Monday, August 23, 2010

Condolence Phrase Frequency

The most popular condolence phrases was:
I'm sorry for your loss, or
I'm sorry to hear about your father
This came from most everyone, but more from Israelis and the religious.

The next most popular condolences were the traditional Jewish ones:
May God comfort you (among the mourners of Jerusalem and Zion) / may you be comforted,
May his memory be a blessing, or
Blessed be the true judge
One non-Jewish friend offered the first one of these to me.

In third place was the phrase:
Please accept my condolences / sympathies / commiserations
Strangely, only Jews offered this version. The last one was offered by one weird friend.

The least popular was:
My thoughts / prayers are with you
I thought this was going to be in second place, but I was wrong. This phrase was offered only by Americans: non-religious Jews or other friends (the "prayers" variant by religious Christians).

Oddly, no one offered this (apparently deprecated) form of condolence:
Our hearts go out to you during your time of sorrow
Nor any other form of heart, e.g. "you are in our hearts". Hearts appear to be passe.


Dug said...

I suspect most forms of condolences tend to be cultural, both national and religious, so I would expect different condolences from Gentile Americans than Orthodox Jew Israelis.

The fact of the matter is that, at least in the US, we don't have the vaguest idea of what to say unless you are part of the same religious community. We spend most of our lives rushing to oblivion but are terrified of it at the same time. Like sex, we are both captivated and repelled by the concept of death. Many of us seem to be looking forward to dying, even before we reach a natural end-of-life, through the predominant religion of Christianity, but then we're terrified of even discussing the issues surrounding end of life, as evidenced by the hysteria during the health care "debate".

In the end, we all die. Pretending it won't happen, or that in the greater scheme of things living an extra few days or even years means nothing. In the end, it's how you lived your life and how many people are sorry you're gone compared with how many people are glad to see you in the ground. The longer I live, the more I'd like to have complete control over my own death, yet I live in the only state in the US that allows people to take their own lives legally and under very constrained conditions. I think that as the Boomers age, this will change, and I'm glad of it.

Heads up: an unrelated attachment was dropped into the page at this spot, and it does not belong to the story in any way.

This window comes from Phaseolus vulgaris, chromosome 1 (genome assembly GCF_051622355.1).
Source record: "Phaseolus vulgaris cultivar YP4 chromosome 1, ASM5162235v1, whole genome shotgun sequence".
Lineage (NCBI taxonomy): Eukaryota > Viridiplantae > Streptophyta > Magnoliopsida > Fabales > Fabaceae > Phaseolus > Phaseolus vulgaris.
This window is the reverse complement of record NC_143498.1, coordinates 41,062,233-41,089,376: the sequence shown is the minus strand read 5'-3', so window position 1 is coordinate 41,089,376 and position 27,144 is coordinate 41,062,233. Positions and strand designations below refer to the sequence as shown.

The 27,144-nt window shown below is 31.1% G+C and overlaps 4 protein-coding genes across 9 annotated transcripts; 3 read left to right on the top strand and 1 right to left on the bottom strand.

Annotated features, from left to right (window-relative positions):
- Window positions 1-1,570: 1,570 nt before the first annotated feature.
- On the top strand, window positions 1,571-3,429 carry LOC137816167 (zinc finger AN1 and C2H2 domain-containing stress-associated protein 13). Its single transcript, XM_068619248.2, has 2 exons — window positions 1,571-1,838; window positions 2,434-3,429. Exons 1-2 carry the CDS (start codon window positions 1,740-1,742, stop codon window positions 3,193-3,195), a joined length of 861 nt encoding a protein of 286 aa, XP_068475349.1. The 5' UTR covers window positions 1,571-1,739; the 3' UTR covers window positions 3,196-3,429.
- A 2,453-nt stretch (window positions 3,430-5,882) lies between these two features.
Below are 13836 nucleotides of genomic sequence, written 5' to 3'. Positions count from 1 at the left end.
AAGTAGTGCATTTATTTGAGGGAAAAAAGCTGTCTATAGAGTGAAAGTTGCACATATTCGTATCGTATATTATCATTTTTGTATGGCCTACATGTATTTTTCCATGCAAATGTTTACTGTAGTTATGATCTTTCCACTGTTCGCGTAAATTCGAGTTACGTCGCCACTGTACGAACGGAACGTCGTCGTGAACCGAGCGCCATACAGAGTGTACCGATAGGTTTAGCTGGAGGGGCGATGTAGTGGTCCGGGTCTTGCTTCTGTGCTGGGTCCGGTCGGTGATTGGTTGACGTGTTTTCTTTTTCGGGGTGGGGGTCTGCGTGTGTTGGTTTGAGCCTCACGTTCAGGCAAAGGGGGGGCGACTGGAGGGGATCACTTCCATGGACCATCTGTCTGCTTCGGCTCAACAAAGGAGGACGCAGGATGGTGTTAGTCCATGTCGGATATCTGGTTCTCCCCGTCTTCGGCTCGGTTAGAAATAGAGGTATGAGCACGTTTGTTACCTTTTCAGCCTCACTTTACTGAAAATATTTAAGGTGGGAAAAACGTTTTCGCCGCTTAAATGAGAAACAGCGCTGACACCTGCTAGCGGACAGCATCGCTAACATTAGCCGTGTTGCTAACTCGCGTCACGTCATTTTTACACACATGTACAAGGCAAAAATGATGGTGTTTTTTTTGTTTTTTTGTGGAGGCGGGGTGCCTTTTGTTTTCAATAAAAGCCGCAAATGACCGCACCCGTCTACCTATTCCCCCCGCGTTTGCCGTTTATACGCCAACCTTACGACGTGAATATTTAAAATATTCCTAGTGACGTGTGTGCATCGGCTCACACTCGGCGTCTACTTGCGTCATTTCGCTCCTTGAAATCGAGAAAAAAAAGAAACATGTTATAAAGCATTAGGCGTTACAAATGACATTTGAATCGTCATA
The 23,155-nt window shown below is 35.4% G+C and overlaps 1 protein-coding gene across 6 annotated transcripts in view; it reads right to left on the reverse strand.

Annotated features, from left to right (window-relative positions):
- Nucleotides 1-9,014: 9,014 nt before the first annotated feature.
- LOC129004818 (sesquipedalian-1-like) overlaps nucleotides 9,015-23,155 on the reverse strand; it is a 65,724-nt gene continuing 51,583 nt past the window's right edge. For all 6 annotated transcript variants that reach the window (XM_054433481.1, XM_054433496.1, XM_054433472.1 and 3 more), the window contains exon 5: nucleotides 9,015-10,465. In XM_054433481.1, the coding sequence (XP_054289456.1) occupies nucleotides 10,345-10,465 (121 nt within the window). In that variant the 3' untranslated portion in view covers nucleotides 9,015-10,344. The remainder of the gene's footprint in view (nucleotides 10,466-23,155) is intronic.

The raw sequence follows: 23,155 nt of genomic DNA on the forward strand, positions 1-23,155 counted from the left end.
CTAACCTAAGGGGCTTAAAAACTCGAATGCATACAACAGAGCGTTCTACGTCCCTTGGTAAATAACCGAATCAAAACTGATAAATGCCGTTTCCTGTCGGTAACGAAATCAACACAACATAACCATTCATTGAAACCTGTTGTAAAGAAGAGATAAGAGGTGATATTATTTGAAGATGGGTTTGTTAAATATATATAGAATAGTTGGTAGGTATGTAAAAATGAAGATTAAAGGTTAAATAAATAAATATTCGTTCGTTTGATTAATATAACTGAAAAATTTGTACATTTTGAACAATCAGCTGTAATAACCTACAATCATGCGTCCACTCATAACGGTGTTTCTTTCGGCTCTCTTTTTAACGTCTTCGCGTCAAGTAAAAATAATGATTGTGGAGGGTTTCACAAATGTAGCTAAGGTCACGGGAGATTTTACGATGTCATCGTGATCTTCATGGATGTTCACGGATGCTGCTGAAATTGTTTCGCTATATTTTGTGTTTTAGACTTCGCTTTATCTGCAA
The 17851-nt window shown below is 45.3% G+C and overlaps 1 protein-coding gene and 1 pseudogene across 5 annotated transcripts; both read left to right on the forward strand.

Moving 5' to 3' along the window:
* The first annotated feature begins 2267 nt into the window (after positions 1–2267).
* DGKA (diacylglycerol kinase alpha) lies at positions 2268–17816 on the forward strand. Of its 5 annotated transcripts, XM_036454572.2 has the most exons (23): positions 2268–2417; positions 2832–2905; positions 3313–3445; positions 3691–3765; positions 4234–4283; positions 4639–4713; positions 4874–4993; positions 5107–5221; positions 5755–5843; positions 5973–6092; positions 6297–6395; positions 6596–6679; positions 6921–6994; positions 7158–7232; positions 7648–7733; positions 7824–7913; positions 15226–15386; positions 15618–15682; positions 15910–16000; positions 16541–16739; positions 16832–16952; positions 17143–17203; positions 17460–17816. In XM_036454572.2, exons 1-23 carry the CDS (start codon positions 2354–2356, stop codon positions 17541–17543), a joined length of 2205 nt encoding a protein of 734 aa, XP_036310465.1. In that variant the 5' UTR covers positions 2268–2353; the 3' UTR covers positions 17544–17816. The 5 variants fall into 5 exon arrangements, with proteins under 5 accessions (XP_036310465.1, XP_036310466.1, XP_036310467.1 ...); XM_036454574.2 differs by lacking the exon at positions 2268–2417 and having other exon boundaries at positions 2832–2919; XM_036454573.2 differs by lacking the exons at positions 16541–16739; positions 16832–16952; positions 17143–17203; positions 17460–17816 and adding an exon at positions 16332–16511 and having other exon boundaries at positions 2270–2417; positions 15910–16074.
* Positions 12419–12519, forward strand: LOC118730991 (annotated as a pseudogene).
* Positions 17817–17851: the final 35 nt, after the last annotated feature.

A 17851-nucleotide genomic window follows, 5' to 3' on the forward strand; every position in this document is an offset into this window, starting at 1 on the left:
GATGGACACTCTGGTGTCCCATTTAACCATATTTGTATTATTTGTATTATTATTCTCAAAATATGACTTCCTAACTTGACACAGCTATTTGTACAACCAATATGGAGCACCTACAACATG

And what will trigger my decision to go? Dementia and/or an ability to use the toilet on my own. Not coincidentally, this is what my own mother is going through now.

Also, when I am facing a loss, I would like people to simply tell me what a good woman my mother was, if they knew her, or even that it must be a relief to know that she is no longer suffering the gross indignities of old age that she hated so much. Those are words I will find comfort in. YMMV, and perhaps that's why we have so much trouble finding the right words to say, especially with people we are not close to.

Yehuda said...

Dug, the stock phrases are actually pretty good.

The most common one - sorrow to hear of your loss - is the best. You're sorry for me, which establishes an emotional sympathy, and you acknowledge that - however I felt about the person - it is a loss.

The American one - thoughts are with you - seems rather detached and unspecific to me. You're thoughts can't really be with me much of the time, and you don't actually say what your thoughts are. While the intent is good, it is pretty vague.

The shiva rules are that you don't speak until spoken to, let the mourner guide the conversation, but don't talk about your own losses or situation, instead concentrating on memories of the deceased.

So ask about the deceased, or tell the mourner what you know about the deceased (if it's positive or neutral). Offer to do specific things, like clean, babysit, help organize, or cook.

I'm not partial to "I'm happy to hear that he is no longer suffering". Yes, because he is dead. Pffttt. "I'm happy to hear that your boss is no longer annoying you ... because you were fired."